DelDOT plans U.S. 113 bypass near Milford

Plans slated to move ahead despite opposition from residents, majority of advisory panel

News The News Journal June 18, 2007
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The Delaware Department of Transportation (DelDOT) announced last Friday that it plans to build a U.S. 113 bypass road east of Milford, disregarding an advisory group's vote, the News Journal reported.

The DelDot-created group, mainly consisting of community representatives, had voted 15-11 in favor of a "no build" option.

"What we're seeing is the dictatorship of DelDOT overriding the wishes and votes of the people," said Joseph Warnell, a 78-year-old Lincoln resident who stands to lose his property if DelDOT builds the bypass, the Journal reported.

The agency claims that the vote was overridden because the group did not reach a 75% consensus and because DelDOT needs to prepare for anticipated development in Sussex County, according to the Journal.

"If we do not plan for the transportation needs today, land will not be available in the future due to the growth planned for the area," DelDOT Secretary Carolann Wicks said, according to the paper. DelDOT anticipates population and employment increasing about 60% over the next 30 years on the corridor, the Journal reported.

The news came as DelDOT is concluding a years-long, $10 million study to determine the best way to handle projected traffic along U.S. 113. The project--which could easily top a billion dollars--likely won't start construction for about 10 years, according to the Journal.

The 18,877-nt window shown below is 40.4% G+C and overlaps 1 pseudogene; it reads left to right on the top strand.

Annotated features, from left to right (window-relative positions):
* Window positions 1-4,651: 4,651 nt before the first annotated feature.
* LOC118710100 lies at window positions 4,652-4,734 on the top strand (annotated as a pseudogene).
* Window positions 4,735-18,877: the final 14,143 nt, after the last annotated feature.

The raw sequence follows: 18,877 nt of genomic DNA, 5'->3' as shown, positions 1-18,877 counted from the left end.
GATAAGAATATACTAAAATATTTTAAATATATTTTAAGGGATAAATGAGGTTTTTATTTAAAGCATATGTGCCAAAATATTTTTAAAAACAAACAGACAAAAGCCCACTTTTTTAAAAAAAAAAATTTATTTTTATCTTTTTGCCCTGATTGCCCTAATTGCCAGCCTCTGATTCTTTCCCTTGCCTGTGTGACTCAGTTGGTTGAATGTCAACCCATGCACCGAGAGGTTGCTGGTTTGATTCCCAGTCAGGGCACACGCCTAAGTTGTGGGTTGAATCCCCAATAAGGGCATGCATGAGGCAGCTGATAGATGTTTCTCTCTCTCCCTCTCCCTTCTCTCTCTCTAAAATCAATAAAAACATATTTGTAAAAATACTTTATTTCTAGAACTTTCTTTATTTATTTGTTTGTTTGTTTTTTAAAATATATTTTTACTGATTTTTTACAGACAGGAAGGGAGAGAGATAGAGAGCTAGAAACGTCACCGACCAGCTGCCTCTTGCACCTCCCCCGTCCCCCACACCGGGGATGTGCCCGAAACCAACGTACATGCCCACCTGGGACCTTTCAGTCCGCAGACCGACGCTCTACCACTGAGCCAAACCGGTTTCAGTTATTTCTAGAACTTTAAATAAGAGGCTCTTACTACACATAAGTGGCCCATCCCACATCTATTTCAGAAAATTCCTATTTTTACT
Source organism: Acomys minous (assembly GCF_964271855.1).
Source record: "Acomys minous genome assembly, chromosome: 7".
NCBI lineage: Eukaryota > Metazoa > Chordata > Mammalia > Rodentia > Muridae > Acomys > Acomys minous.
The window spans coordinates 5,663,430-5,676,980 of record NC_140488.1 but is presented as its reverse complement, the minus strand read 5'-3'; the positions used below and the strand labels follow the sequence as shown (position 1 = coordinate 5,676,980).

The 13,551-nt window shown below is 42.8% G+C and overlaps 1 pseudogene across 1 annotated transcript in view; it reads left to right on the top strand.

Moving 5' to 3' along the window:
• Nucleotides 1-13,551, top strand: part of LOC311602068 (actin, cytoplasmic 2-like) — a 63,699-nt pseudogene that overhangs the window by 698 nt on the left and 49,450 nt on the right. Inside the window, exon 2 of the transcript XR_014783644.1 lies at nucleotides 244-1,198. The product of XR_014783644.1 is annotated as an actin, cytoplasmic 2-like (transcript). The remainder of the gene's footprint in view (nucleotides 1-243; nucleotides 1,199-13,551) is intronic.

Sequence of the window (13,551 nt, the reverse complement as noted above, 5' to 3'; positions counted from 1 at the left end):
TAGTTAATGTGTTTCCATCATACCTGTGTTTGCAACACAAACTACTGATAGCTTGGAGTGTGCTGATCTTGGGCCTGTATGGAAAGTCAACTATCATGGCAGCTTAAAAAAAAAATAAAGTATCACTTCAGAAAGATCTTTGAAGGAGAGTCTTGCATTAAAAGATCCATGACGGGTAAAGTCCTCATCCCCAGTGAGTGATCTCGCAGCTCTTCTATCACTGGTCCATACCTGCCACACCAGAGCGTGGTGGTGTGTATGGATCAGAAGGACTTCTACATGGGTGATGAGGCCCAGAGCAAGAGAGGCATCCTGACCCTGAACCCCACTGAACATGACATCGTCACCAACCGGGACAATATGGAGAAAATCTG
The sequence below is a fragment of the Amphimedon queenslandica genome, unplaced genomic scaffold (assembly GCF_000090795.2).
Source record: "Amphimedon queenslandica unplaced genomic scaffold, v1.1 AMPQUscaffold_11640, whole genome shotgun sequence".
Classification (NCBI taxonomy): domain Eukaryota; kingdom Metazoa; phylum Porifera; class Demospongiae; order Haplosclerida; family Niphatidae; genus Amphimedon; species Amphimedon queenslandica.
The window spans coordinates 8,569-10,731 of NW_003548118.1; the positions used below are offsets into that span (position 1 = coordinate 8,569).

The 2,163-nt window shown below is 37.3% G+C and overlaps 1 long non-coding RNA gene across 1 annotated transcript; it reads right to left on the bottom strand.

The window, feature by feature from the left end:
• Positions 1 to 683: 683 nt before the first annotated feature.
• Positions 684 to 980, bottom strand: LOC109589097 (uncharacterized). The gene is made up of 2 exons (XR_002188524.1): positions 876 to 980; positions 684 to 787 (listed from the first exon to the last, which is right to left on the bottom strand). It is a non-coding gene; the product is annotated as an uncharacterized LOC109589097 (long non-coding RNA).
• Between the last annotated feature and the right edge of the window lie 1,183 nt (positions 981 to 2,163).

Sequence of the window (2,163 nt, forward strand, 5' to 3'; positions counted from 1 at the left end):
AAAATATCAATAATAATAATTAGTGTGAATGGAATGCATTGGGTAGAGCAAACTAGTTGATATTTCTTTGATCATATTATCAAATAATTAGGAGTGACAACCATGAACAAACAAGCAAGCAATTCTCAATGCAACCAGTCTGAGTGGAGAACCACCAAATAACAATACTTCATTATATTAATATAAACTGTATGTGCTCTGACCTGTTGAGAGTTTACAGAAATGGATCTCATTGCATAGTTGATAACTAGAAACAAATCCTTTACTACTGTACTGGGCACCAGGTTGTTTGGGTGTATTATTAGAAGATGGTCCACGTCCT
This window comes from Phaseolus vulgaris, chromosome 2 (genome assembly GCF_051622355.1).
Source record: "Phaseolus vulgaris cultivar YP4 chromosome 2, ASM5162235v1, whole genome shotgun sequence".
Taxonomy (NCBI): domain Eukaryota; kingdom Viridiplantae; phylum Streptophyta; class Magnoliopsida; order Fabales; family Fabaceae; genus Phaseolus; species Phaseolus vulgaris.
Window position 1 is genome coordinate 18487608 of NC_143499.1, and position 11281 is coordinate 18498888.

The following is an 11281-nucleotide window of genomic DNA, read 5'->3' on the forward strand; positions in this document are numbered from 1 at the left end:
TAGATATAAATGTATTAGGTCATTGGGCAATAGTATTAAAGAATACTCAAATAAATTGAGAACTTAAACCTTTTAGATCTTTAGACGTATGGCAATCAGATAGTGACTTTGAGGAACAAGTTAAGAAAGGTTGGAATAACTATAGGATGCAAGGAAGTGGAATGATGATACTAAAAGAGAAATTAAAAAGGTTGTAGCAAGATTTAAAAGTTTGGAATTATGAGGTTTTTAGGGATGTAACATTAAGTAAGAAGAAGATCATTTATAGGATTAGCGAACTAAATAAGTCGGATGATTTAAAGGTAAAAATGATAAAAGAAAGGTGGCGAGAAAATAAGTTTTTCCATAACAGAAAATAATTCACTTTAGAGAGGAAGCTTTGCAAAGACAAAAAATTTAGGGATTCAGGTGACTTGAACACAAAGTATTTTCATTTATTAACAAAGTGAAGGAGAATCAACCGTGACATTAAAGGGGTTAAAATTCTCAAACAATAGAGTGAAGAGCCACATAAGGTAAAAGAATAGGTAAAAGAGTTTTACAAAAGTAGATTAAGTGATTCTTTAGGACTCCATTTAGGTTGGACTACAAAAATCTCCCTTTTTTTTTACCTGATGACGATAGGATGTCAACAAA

On Friday, the agency also announced it is planning to add additional lanes on U.S. 113 in the Georgetown and Ellendale areas, the Journal reported, adding that the project also may include a bypass around the Millsboro area, built with a combination of state and federal funds.

DelDOT likely will acquire more than a hundred residences and many more properties for the project, according to the Journal. Warnell, who owns a development in the Lincoln area, told the Journal he could lose as many as 30 vacant lots.

DelDOT's routes announced Friday are not yet solidified, the paper reported. Before working on specifics of the design and land acquisition, agency officials need to decide between two options, known as the purple and green routes, east of Milford; conduct an environmental review; and hold a final public hearing, which likely will take place in the fall, according to the Journal.

The Journal reports that the project has been riddled with controversy, particularly in the Lincoln area, where Warnell lives. Many residents argue that the option DelDOT chose will divide their town and make them merely an extension of Milford, according to the paper.

"The town of Lincoln now finally will be destroyed by the state of Delaware," Sonny Vuono, 67, told the Journal, saying he worries about how the project will affect the scenery and noise level around his property.

"If I put my house up for sale, who's going to buy it?" he asked. "No one's going to want to be living near a bypass."

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